(Bloomberg) – Amazon.com Inc. is casting a long shadow over the healthcare industry.

The prospect of the giant Internet retailer entering the business is beginning to cause far-reaching reverberations for a range of companies, roiling the shares of drugstore chains, drug distributors and pharmacy-benefit managers, and potentially precipitating one of the biggest corporate merger deals this year.

On Thursday, the pressure was plain to see. A report that Amazon had received pharmacy-wholesaler licenses in a dozen states triggered a fast and steep selloff that wounded the likes of McKesson Corp., AmerisourceBergen Corp. and Cardinal Health Inc. And late in the day, shares of Aetna Inc. surged after a Wall Street Journal report that it’s in talks to be taken over by CVS Health Corp. for more than $200 a share.

CVS and Aetna have held discussions about a potential deal, according to people familiar with the matter who asked not to be identified as the details aren’t public.

 Bloomberg

Representatives for both companies declined to comment.

Executives in the drug industry say that Amazon could use its expansive online reach and its logistical muscle to threaten companies that ship and sell medicines to consumers and cut pricing deals with drug makers.

“Size and scale-wise, they can disrupt anywhere they want to disrupt,” said Chip Davis, president of the Association for Accessible Medicines, a trade group for generic medication, in an interview Thursday.

Competitive Squeeze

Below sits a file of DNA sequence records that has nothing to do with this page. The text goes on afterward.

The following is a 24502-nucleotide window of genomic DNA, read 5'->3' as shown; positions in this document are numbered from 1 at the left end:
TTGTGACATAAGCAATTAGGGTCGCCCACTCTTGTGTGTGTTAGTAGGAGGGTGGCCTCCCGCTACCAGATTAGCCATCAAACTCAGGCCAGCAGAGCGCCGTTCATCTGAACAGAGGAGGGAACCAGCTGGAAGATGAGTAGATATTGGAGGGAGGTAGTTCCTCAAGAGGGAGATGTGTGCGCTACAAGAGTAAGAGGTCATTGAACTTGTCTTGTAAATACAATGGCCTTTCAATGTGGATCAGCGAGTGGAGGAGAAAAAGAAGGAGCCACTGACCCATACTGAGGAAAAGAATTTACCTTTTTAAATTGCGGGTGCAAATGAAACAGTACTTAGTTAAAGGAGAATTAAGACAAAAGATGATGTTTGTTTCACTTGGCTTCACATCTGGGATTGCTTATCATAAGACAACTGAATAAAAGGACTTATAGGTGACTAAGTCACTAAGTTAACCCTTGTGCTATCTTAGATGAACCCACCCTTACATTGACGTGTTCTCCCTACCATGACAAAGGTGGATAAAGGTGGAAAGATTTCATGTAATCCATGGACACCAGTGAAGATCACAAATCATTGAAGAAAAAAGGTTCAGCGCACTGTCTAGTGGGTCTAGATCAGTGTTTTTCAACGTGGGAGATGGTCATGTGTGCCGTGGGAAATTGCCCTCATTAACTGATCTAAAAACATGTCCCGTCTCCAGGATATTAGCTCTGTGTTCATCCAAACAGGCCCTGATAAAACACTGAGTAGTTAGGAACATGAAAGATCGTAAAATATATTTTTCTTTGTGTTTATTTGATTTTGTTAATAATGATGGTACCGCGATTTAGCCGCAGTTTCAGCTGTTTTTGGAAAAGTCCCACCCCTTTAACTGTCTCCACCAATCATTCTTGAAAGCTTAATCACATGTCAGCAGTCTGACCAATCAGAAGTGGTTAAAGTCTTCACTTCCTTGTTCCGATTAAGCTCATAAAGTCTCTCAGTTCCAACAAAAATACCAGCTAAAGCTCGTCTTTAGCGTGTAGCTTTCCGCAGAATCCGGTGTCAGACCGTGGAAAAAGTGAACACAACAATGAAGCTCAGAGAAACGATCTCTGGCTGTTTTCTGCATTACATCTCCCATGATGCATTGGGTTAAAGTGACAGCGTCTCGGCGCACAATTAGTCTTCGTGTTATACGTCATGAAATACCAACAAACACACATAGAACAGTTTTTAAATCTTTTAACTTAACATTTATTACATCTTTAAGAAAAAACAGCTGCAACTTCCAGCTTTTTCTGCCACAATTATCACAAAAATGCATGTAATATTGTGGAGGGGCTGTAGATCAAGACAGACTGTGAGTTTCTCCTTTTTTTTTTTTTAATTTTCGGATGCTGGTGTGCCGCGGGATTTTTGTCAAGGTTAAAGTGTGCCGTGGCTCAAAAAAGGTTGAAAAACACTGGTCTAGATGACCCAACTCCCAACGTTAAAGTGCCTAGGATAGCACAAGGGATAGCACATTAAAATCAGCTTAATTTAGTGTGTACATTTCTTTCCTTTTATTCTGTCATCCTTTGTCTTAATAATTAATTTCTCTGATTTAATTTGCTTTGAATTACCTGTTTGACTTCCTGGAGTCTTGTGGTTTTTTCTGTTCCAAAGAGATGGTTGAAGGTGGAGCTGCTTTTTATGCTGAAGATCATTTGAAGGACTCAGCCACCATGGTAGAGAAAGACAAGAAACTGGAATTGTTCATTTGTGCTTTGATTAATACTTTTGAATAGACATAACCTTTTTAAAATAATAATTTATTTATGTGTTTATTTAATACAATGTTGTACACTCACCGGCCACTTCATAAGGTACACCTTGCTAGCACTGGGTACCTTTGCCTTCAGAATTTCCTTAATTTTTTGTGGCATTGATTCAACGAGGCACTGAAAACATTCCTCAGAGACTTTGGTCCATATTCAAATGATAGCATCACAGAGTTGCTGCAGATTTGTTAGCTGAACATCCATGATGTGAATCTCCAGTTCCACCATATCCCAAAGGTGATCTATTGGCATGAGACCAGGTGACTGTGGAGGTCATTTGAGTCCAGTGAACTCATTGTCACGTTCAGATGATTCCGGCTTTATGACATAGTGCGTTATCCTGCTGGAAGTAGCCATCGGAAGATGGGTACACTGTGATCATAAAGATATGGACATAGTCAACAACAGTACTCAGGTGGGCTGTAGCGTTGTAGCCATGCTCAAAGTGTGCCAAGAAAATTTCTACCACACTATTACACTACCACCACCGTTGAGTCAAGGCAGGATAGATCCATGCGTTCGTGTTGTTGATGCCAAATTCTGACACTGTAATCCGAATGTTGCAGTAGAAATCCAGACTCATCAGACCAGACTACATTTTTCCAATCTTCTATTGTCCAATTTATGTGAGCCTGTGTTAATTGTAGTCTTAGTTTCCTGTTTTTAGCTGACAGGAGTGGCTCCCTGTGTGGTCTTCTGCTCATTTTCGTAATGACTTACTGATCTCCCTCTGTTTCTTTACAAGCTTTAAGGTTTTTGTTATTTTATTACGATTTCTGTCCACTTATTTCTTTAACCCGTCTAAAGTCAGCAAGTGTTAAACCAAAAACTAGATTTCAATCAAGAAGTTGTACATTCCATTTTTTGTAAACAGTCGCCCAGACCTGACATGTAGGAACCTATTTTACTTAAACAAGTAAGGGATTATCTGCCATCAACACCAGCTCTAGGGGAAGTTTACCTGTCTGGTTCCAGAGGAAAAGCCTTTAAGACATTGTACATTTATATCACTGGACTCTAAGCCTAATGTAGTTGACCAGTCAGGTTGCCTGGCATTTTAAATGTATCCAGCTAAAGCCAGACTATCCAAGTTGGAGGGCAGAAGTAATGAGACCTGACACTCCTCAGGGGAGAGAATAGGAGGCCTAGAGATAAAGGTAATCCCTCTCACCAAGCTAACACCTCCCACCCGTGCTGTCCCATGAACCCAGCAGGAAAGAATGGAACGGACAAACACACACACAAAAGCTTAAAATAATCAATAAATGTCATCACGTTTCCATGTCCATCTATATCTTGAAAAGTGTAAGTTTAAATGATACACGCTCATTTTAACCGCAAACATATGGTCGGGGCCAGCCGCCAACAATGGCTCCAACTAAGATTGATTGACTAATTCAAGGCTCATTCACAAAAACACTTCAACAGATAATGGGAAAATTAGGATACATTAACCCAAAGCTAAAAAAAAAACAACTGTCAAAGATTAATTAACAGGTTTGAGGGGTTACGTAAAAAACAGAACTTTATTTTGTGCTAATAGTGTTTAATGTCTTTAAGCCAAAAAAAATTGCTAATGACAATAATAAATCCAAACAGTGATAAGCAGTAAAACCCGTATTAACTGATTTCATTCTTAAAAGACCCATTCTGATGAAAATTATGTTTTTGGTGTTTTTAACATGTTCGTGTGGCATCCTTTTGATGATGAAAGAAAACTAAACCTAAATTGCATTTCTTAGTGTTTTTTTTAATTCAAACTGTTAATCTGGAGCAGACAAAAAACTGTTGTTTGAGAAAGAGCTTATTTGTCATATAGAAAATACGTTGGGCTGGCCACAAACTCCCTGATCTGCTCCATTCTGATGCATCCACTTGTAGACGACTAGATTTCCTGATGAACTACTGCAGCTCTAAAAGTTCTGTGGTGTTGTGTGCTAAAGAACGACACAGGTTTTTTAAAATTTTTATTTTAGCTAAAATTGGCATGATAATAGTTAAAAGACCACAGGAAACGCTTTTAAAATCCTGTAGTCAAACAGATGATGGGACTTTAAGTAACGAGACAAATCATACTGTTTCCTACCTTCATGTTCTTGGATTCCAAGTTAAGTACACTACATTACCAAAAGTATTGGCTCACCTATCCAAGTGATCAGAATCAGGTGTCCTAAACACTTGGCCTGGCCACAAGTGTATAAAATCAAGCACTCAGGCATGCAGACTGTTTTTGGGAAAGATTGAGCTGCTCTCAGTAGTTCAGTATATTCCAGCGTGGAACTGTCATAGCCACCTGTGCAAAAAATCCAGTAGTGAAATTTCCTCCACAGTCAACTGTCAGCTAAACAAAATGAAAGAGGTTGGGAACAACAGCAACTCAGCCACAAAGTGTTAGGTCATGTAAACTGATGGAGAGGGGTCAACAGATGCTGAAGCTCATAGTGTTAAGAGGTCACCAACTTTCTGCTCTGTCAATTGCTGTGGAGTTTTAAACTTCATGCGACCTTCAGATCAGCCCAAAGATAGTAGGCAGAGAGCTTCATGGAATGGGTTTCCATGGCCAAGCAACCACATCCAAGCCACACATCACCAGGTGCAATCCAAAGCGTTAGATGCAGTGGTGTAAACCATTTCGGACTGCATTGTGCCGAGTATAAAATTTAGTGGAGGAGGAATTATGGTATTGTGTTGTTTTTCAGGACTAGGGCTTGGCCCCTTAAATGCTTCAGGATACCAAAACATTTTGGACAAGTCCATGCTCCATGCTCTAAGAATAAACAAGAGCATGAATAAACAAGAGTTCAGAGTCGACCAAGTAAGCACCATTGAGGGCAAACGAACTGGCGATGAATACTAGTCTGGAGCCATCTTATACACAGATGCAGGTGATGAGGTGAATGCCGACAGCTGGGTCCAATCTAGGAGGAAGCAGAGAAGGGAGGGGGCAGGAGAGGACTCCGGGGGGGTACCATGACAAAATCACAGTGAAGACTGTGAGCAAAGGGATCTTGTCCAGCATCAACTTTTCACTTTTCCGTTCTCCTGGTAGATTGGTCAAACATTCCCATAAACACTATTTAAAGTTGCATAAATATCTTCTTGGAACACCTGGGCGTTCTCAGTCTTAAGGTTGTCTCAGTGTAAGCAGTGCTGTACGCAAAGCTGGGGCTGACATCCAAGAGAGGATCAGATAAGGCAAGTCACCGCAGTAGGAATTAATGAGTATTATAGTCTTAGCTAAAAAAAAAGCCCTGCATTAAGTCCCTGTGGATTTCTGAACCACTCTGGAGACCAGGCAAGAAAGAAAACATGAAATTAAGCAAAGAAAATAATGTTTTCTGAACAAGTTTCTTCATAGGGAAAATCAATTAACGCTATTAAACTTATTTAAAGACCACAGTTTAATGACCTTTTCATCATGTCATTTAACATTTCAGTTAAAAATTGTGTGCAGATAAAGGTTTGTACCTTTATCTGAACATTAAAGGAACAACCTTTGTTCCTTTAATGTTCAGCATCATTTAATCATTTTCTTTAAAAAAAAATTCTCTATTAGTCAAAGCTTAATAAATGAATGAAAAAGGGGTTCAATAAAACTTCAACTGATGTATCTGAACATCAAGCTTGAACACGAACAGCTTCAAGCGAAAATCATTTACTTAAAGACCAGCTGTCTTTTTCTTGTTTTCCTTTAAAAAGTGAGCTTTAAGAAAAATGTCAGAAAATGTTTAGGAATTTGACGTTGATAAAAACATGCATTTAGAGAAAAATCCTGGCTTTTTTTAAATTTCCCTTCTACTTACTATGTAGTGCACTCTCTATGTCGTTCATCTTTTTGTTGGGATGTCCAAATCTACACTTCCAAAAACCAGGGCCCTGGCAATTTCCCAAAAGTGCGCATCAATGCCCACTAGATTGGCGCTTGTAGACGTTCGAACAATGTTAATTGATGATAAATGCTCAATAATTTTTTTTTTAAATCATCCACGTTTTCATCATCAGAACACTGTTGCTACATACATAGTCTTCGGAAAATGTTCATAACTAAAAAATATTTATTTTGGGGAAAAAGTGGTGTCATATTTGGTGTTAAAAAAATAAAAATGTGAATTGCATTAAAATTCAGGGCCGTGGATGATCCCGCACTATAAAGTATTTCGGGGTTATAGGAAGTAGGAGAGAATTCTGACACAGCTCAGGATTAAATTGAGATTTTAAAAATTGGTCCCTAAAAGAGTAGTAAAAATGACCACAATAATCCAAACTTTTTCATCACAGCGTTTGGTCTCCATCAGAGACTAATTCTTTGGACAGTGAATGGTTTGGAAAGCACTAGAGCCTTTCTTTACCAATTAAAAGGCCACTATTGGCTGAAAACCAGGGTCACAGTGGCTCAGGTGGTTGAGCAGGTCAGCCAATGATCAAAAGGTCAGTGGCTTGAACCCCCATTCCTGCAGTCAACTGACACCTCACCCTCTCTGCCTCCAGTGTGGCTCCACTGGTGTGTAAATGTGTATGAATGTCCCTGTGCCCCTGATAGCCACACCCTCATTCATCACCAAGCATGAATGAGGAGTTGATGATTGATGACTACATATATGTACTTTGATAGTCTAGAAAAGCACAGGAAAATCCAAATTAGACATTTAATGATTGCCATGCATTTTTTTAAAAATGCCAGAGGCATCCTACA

A deal for Aetna could conceivably move CVS further away from the business of brick-and-mortar retail drugstores and deeper in health services such as pharmacy benefits, where it already has a sizable presence.

Combining Aetna and CVS would create a health-services giant and a bigger competitor for UnitedHealth Group Inc., which is the largest U.S. health insurer and has its own own clinics and a pharmacy-benefits unit.

The presence of Amazon is already being felt by retailers and companies that sell drugs over the counter. The head of of Bayer AG’s consumer-health business said on a conference call with analysts Thursday that the wider shift to online shopping by U.S. consumers was hurting its business. Erica Mann, the division’s chief, dubbed it the “Amazon effect,” saying buyers are looking for value.

At the same time, the pecking order in the health-supply chain is beginning to shift.

Earlier this month, insurance giant Anthem Inc. said it was cutting ties with Express Scripts Holding Co. after a long dispute over pricing and starting its own pharmacy-benefits manager in 2020. A bulked-up CVS and Anthem’s new venture could raise the pressure on Express Scripts, which has touted its independence.

Any tie-up of Aetna and CVS would follow a pair of failed mergers among health insurers. The deals would have reduced the ranks of big U.S. health insurers from five to three, a prospect that led the Justice Department to oppose both prospective tie-ups.

If the Aetna deal happened, “CVS would have a dominant position” in the drug-benefits business, said Michael Rea, founder of Rx Savings Solutions, which has an app that helps patients find low cost drugs.

 

Bloomberg News
Published
  • October 27 2017, 12:01pm EDT

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